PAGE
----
Freedom Doesn’t Trickle Down: Reflections On The Changing Face Of Our Democracy

| January 4, 2017

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We have been led to believe that the government’s primary responsibility is protection of wealth, not to “promote the general welfare”, and definitely not the correction of economic deficiencies; therefore, many Americans have long considered so many of our own citizens to be liabilities rather than assets that need to be protected. However, the “status quo” can never be morally justifiable unless it serves all and is not prejudicial towards any group or even any individual; universal empathy and consideration for the needs of ALL others are essential requirements needed to sustain our democracy. After all, the criterion by which a society rates itself should be whether minimum standards for all are being met, not whether maximum expectations for some are being exceeded.

“FREEDOM DOESN’T TRICKLE DOWN: REFLECTIONS ON THE CHANGING FACE OF OUR DEMOCRACY” tells the story of the progressing evolution of a once confident, freedom-loving nation into a fearful society dependent on a “trickle-down” economy. Although it is considered by others to be a nation of abundance, America is defined by its people, not by its borders or resources. It was our spirit, our values, and our unity that made us great, not the fact that we are the world’s richest country. Our wealth is the by-product of coordinated efforts made possible by our unity, and our present economic woes are the result of our increasing division. In order to restore our country to its former glory, we need to revive forgotten shared values and universally reaffirm that human life and the requirements for meaningful existence are infinitely more important than money, and that we are mutually responsible to each other to defend and preserve them.

I feel compelled to point out the absurdity of the situation that has made writing this book necessary. According to the Federal Reserve Board, the average wealth of a member of the top 1% of our nation’s population is 7400 times the average wealth of a person in the bottom 40%. Our sluggish economy is due simply to a lack of available funds in an increasing number of potential buyers because most of the finite capital resources of our country are stagnating or recirculating within the wealthiest echelons of society. But still, we are under the spell of “trickle-down”, and so many have been led to believe that government-subsidized social programs along with overtaxing the wealthy are the main causes of our economic downturn. Yet, in order to repair a weakened structure, does it make any sense to reinforce the strongest components and neglect the weakest? Furthermore, if money IS a source of our strength, is it the purpose of the strong in society to assist the weak or to ignore, exploit, or subdue them? If I still do not have your attention, consider the inevitability that this economic instability will eventually consume the entire middle class if corrective measures are not implemented. . . . Consider also that the wealth of the top 1% actually increased during the recent recession, in spite of it . . . or maybe as a result of it???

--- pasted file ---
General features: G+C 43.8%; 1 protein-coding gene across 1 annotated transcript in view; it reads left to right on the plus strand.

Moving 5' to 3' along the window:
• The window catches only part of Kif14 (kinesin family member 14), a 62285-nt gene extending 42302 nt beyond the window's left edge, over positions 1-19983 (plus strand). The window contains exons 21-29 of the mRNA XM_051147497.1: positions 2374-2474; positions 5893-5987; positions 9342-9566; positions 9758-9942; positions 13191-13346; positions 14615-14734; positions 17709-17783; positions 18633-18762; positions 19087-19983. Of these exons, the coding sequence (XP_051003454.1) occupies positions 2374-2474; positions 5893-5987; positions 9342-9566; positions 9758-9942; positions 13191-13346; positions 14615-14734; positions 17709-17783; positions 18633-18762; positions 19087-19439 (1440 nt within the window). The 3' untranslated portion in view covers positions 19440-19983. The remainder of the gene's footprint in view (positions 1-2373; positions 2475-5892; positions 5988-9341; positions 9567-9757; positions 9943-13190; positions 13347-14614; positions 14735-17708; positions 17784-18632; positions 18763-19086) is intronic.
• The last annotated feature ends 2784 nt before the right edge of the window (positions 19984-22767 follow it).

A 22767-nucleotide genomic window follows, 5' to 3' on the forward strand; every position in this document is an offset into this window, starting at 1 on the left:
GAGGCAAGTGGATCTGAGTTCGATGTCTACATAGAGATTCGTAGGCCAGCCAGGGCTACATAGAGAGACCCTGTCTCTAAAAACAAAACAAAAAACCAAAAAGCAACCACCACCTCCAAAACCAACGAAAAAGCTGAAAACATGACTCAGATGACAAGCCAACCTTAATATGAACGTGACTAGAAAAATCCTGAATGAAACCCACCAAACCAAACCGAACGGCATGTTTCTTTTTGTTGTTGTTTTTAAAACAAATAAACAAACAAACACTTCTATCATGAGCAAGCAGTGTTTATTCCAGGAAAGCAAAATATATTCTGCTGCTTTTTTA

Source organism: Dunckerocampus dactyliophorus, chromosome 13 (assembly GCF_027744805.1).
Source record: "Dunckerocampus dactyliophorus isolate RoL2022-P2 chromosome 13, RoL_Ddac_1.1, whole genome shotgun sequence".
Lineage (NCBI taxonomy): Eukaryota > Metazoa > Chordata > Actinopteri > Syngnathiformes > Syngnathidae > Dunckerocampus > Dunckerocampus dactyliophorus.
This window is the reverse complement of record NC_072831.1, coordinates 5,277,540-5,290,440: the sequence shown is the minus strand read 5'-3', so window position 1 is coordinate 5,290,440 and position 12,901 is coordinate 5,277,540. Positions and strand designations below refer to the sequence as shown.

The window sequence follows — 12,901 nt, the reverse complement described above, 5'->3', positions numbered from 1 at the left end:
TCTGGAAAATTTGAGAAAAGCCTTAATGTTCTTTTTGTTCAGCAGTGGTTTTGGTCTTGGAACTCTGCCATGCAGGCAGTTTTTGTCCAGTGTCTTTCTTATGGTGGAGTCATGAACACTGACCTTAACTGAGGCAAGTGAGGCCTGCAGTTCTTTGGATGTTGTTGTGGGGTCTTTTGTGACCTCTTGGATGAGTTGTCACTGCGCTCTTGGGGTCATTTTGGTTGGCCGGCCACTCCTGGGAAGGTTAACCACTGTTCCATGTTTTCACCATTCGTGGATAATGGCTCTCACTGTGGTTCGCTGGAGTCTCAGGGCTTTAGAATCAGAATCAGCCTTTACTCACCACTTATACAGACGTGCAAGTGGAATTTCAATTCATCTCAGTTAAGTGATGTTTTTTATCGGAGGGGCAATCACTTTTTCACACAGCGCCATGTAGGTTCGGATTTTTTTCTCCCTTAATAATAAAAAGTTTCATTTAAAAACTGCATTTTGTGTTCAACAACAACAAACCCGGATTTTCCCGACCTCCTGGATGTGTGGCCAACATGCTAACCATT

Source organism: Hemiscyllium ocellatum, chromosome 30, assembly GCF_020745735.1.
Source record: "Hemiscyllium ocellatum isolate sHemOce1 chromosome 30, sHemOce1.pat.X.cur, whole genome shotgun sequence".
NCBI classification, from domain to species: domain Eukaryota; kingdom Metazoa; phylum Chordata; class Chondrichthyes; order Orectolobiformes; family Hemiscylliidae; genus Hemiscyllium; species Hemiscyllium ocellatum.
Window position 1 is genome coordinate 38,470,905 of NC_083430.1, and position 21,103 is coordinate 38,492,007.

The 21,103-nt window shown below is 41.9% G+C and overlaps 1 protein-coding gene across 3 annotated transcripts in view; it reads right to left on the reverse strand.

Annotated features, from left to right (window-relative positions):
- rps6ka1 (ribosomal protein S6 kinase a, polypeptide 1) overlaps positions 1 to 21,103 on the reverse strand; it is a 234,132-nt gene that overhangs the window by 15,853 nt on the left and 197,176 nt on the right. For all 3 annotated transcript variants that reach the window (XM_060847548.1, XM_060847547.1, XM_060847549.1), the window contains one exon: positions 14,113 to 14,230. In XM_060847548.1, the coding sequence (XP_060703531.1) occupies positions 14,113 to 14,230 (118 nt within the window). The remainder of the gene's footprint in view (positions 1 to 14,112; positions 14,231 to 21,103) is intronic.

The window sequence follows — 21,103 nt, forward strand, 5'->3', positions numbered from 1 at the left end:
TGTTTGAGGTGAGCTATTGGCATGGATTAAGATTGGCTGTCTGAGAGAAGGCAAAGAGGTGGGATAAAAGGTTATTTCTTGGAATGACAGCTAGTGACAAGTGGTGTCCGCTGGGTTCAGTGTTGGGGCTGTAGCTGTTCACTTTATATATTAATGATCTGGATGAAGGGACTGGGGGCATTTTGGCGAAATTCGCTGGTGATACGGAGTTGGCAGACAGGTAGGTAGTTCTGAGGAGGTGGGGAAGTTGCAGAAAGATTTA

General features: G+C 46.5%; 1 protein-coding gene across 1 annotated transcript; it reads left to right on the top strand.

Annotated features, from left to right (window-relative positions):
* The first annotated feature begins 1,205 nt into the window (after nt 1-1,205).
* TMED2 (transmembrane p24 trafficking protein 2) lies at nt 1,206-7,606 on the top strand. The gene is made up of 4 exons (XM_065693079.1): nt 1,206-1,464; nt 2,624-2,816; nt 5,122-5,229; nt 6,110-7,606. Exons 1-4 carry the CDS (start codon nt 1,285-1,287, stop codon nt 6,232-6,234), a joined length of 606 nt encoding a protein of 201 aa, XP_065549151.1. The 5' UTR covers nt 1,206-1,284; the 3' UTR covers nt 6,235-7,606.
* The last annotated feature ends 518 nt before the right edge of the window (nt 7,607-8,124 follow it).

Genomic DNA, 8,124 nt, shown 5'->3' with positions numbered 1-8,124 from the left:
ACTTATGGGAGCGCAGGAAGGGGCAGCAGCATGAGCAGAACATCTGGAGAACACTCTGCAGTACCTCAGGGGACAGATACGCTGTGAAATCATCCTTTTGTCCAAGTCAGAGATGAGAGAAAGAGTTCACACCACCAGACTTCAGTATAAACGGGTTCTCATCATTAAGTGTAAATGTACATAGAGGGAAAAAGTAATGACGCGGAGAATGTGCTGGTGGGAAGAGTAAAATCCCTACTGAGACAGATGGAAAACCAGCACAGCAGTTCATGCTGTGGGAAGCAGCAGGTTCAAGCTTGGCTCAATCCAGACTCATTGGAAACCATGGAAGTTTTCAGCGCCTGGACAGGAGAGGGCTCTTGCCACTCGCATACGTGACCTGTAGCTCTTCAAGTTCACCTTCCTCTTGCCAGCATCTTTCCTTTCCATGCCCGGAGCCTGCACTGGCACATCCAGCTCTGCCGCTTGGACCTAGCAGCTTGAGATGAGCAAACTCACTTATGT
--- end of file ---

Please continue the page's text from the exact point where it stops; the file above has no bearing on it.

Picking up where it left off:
Most of us will agree that we have many problems that need to be addressed, but I really believe that it would be to our advantage to correctly identify their sources before attempting to implement solutions.

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